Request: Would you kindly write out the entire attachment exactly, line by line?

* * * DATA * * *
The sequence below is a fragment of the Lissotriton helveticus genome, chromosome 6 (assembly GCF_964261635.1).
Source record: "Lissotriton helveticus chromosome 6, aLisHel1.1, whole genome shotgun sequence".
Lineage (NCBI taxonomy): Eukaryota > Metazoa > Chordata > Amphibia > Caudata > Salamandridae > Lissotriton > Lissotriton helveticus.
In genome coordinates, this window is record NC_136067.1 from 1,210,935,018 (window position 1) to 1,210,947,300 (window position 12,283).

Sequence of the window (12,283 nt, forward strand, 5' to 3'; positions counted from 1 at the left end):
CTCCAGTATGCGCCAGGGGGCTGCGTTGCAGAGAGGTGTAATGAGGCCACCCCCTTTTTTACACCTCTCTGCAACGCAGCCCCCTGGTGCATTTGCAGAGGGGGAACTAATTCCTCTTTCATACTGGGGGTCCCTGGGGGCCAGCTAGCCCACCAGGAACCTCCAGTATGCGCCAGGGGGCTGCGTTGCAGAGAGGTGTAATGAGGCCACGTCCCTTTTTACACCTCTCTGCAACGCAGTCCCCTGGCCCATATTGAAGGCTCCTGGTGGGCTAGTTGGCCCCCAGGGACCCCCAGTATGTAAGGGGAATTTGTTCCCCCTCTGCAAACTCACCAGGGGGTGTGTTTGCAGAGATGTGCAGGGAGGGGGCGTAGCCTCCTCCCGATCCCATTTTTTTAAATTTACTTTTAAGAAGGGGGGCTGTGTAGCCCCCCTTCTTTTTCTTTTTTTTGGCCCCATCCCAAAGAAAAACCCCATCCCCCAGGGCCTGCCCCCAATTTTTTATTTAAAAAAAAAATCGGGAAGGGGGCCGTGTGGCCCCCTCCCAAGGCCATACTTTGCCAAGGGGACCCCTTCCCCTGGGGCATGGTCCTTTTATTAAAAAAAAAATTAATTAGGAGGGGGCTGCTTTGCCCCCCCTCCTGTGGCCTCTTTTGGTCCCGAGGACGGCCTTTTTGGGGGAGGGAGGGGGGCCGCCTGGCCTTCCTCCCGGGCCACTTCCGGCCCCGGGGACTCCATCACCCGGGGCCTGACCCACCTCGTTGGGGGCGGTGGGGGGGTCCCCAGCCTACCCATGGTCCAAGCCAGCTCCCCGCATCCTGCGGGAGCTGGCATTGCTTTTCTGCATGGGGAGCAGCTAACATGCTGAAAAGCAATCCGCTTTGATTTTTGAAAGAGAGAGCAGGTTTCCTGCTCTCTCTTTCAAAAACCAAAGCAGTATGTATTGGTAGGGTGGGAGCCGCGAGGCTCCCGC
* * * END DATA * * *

The sequence below is a fragment of the Lissotriton helveticus genome, chromosome 6 (assembly GCF_964261635.1).
Source record: "Lissotriton helveticus chromosome 6, aLisHel1.1, whole genome shotgun sequence".
Lineage (NCBI taxonomy): Eukaryota > Metazoa > Chordata > Amphibia > Caudata > Salamandridae > Lissotriton > Lissotriton helveticus.
In genome coordinates, this window is record NC_136067.1 from 1,210,935,018 (window position 1) to 1,210,947,300 (window position 12,283).

Sequence of the window (12,283 nt, forward strand, 5' to 3'; positions counted from 1 at the left end):
CTCCAGTATGCGCCAGGGGGCTGCGTTGCAGAGAGGTGTAATGAGGCCACCCCCTTTTTTACACCTCTCTGCAACGCAGCCCCCTGGTGCATTTGCAGAGGGGGAACTAATTCCTCTTTCATACTGGGGGTCCCTGGGGGCCAGCTAGCCCACCAGGAACCTCCAGTATGCGCCAGGGGGCTGCGTTGCAGAGAGGTGTAATGAGGCCACGTCCCTTTTTACACCTCTCTGCAACGCAGTCCCCTGGCCCATATTGAAGGCTCCTGGTGGGCTAGTTGGCCCCCAGGGACCCCCAGTATGTAAGGGGAATTTGTTCCCCCTCTGCAAACTCACCAGGGGGTGTGTTTGCAGAGATGTGCAGGGAGGGGGCGTAGCCTCCTCCCGATCCCATTTTTTTAAATTTACTTTTAAGAAGGGGGGCTGTGTAGCCCCCCTTCTTTTTCTTTTTTTTGGCCCCATCCCAAAGAAAAACCCCATCCCCCAGGGCCTGCCCCCAATTTTTTATTTAAAAAAAAAATCGGGAAGGGGGCCGTGTGGCCCCCTCCCAAGGCCATACTTTGCCAAGGGGACCCCTTCCCCTGGGGCATGGTCCTTTTATTAAAAAAAAAATTAATTAGGAGGGGGCTGCTTTGCCCCCCCTCCTGTGGCCTCTTTTGGTCCCGAGGACGGCCTTTTTGGGGGAGGGAGGGGGGCCGCCTGGCCTTCCTCCCGGGCCACTTCCGGCCCCGGGGACTCCATCACCCGGGGCCTGACCCACCTCGTTGGGGGCGGTGGGGGGGTCCCCAGCCTACCCATGGTCCAAGCCAGCTCCCCGCATCCTGCGGGAGCTGGCATTGCTTTTCTGCATGGGGAGCAGCTAACATGCTGAAAAGCAATCCGCTTTGATTTTTGAAAGAGAGAGCAGGTTTCCTGCTCTCTCTTTCAAAAACCAAAGCAGTATGTATTGGTAGGGTGGGAGCCGCGAGGCTCCCGC